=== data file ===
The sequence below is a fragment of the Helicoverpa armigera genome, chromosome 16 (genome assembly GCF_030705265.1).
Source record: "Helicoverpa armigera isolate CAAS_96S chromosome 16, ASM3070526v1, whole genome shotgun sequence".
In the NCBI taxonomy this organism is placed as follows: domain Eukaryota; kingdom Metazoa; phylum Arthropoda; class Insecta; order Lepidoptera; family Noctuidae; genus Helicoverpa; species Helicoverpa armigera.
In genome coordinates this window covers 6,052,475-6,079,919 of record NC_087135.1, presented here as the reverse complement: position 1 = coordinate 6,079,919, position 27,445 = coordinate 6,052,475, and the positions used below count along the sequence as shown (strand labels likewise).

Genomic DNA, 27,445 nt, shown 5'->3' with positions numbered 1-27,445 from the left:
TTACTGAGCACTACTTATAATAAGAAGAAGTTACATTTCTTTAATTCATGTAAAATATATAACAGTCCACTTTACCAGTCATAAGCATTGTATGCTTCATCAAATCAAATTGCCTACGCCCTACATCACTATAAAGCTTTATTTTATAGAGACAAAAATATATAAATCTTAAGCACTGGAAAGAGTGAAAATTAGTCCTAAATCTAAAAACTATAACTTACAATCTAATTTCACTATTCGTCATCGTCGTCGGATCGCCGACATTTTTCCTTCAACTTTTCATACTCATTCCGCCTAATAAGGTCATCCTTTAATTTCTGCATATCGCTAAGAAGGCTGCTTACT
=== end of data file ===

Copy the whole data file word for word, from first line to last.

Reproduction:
The sequence below is a fragment of the Helicoverpa armigera genome, chromosome 16 (genome assembly GCF_030705265.1).
Source record: "Helicoverpa armigera isolate CAAS_96S chromosome 16, ASM3070526v1, whole genome shotgun sequence".
In the NCBI taxonomy this organism is placed as follows: domain Eukaryota; kingdom Metazoa; phylum Arthropoda; class Insecta; order Lepidoptera; family Noctuidae; genus Helicoverpa; species Helicoverpa armigera.
In genome coordinates this window covers 6,052,475-6,079,919 of record NC_087135.1, presented here as the reverse complement: position 1 = coordinate 6,079,919, position 27,445 = coordinate 6,052,475, and the positions used below count along the sequence as shown (strand labels likewise).

Genomic DNA, 27,445 nt, shown 5'->3' with positions numbered 1-27,445 from the left:
TTACTGAGCACTACTTATAATAAGAAGAAGTTACATTTCTTTAATTCATGTAAAATATATAACAGTCCACTTTACCAGTCATAAGCATTGTATGCTTCATCAAATCAAATTGCCTACGCCCTACATCACTATAAAGCTTTATTTTATAGAGACAAAAATATATAAATCTTAAGCACTGGAAAGAGTGAAAATTAGTCCTAAATCTAAAAACTATAACTTACAATCTAATTTCACTATTCGTCATCGTCGTCGGATCGCCGACATTTTTCCTTCAACTTTTCATACTCATTCCGCCTAATAAGGTCATCCTTTAATTTCTGCATATCGCTAAGAAGGCTGCTTACT